“I really would have liked to see that be more than one day. I think it’s sad that there’s 31 days in October and we have one day,” she says.

Those living with and dying of metastatic breast cancer should be at the absolute forefront of the breast cancer discussion.  No ifs, ands or buts.   That’s it.  Yeah, I get those who want to celebrate their survivorship.  Go right ahead.    While you’re celebrating, remember and response those who were diagnosed Stage 4.  Your celebrations should never quiet those who are Stage 4.

One of the most gifted bloggers I have come across is Ann, who writes “Breast Cancer…. but doctor I hate pink?”  I think everyone should be reading and following Ann.  She wrote  a gut-punching, to-the-point blog called “Pinktober from a Metastatic Point of View”:

Metastatic women? Almost nothing. I believe there are fewer than ten support groups for advanced cancer listed in the US. Despite our differing needs, we are lumped in with all breast cancer groups, and worse, we have, in droves, been turned away from early stage groups, pulled aside and whispered to by coordinators, saying “you will frighten the early stage women.” There are very few books for metastatic women as compared to the hundreds for early stage. Even online support groups end up with women fighting about whether early stage women should be allowed to post in the Stage IV sections. Many argue that they should be allowed there because they could have metastatic cancer any time, as if that means they understood what it is like now. There seems to be little available for our emotional needs.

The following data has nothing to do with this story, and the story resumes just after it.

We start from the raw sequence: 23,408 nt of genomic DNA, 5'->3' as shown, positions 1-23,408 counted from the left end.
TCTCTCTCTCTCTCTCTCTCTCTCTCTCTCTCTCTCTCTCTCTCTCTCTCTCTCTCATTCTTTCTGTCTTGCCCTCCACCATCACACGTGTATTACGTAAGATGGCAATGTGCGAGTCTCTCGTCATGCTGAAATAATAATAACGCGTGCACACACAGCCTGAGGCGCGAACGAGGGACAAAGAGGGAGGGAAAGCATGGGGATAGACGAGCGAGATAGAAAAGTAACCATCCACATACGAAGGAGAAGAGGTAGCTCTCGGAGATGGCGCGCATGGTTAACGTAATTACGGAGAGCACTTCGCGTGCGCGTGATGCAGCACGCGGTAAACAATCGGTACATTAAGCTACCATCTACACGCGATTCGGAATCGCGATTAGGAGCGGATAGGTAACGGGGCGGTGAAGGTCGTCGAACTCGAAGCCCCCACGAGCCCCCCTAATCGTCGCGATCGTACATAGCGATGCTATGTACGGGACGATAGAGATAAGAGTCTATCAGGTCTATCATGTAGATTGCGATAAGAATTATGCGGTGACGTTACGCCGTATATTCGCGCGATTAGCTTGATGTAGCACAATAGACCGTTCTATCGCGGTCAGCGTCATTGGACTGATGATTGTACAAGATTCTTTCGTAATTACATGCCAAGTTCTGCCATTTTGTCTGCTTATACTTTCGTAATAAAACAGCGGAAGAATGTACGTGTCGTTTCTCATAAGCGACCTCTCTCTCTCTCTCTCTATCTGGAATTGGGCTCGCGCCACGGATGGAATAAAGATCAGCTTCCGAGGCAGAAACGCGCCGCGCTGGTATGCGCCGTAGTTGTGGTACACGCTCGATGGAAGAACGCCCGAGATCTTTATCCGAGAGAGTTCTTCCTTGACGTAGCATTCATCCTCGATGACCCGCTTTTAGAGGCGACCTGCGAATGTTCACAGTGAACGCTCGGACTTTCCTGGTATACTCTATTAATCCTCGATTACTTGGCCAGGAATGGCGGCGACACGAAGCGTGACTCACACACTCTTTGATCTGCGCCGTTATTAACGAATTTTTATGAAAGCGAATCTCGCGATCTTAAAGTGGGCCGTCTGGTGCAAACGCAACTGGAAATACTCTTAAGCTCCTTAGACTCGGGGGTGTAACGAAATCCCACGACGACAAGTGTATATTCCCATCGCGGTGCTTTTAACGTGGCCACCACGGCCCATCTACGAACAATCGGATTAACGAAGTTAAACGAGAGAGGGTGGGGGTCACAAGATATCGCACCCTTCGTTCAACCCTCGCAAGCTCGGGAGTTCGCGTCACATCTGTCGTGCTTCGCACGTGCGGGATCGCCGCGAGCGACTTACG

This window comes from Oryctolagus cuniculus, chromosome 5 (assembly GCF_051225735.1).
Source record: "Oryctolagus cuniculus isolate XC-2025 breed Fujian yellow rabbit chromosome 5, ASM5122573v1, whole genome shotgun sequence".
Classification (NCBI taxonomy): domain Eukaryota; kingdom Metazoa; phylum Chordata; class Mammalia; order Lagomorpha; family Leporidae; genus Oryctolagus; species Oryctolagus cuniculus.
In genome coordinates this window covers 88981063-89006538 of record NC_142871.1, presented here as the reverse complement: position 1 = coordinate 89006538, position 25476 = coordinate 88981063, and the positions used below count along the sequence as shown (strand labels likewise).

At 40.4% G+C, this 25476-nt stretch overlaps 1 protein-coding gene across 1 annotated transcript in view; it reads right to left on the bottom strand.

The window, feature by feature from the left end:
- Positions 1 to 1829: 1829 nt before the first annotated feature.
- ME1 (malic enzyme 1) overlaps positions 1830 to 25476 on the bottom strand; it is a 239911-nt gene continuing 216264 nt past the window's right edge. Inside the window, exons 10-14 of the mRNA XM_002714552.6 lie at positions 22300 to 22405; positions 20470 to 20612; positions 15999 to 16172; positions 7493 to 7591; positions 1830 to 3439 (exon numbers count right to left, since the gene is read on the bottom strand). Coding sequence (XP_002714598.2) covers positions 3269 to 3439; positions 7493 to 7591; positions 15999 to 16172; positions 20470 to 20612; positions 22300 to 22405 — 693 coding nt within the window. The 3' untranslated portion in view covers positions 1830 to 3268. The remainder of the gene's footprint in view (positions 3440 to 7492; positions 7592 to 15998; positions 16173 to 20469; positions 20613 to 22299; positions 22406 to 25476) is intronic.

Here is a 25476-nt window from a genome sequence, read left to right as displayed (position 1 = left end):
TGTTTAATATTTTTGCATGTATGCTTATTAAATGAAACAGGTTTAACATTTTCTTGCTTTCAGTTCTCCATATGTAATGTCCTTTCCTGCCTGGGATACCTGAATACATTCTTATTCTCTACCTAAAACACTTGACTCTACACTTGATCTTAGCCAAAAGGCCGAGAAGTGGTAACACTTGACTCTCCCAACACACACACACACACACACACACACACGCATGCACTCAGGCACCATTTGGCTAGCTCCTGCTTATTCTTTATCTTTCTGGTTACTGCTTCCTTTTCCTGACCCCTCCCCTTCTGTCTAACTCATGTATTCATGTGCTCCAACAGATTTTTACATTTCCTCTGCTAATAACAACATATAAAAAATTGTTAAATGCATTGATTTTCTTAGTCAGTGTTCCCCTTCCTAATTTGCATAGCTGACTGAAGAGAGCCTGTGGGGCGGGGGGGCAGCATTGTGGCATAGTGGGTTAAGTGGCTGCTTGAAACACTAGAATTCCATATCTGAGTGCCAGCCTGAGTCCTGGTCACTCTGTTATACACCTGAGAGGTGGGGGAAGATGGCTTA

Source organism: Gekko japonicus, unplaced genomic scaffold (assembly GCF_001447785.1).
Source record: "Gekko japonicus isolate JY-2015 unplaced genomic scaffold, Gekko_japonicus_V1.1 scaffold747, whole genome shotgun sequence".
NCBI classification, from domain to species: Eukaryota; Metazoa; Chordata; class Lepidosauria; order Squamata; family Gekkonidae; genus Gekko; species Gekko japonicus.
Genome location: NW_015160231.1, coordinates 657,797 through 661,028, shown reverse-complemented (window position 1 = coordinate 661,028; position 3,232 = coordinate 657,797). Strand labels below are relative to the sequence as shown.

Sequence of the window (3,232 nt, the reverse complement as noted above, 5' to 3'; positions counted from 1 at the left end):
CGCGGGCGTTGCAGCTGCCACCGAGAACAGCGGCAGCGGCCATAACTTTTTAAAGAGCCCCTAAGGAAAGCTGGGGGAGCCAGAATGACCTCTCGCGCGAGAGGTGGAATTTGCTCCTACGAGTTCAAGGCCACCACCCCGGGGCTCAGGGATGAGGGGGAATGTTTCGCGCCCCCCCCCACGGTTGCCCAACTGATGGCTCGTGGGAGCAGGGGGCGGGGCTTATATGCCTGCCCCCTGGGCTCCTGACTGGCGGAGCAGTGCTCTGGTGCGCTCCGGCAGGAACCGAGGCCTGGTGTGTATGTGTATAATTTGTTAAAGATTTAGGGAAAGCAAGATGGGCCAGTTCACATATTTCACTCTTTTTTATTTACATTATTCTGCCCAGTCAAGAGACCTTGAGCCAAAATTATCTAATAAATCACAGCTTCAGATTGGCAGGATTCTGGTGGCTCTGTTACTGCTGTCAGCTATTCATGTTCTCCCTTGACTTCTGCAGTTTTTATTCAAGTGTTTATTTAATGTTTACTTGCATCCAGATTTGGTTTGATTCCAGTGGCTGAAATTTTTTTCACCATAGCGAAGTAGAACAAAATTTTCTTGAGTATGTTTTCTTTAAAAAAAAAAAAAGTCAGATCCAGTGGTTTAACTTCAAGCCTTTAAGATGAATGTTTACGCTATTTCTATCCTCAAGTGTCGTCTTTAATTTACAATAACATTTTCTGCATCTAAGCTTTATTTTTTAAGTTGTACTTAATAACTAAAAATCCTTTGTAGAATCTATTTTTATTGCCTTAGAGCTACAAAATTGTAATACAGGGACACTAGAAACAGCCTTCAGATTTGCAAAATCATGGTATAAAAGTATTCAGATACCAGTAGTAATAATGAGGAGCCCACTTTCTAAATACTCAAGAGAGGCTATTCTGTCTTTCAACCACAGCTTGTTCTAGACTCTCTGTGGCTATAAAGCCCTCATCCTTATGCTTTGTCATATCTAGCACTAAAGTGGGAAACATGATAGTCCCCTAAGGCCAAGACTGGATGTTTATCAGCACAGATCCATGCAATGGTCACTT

We don’t fit in with our “pink sisters.” Our concerns are very different, yet we are expected to be just like them, after all, it’s breast cancer. Alone, we are left to deal with real issues of life and death.

Who has created this environment where those with metastatic breast cancer feel marginalized and told to go away?  Susan G.-freaking-Komen.


Let me go back to the Pink Elephant now.  Here’s the pink elephant ad again.


Hey, guess what, Komen’s corporate sponsor here – Kohl’s – they co-opted the campaign from Metavivor, a small charity which dedicates 100 percent of its money received to funding research.  From Metavivor’s blog:

The Elephant in the Pink Room is not merely a clever slogan, it represents the core of our work and what we stand for.  In our campaign, which originated in 2012, the pink room represents the primary breast cancer community which has more funding, recognition and attention than any other disease. Primary breast cancer is hardly a pink elephant – women cannot escape that breast cancer conversation. The real elephant is metastatic breast cancer, the dark side of breast cancer that no one wants to acknowledge or talk about. As our Elephant in the Pink Room campaign states: “In the ‘pink room’ of the breast cancer conversation there’s an elephant being ignored – we the 30% of patients with breast cancer who metastasize”.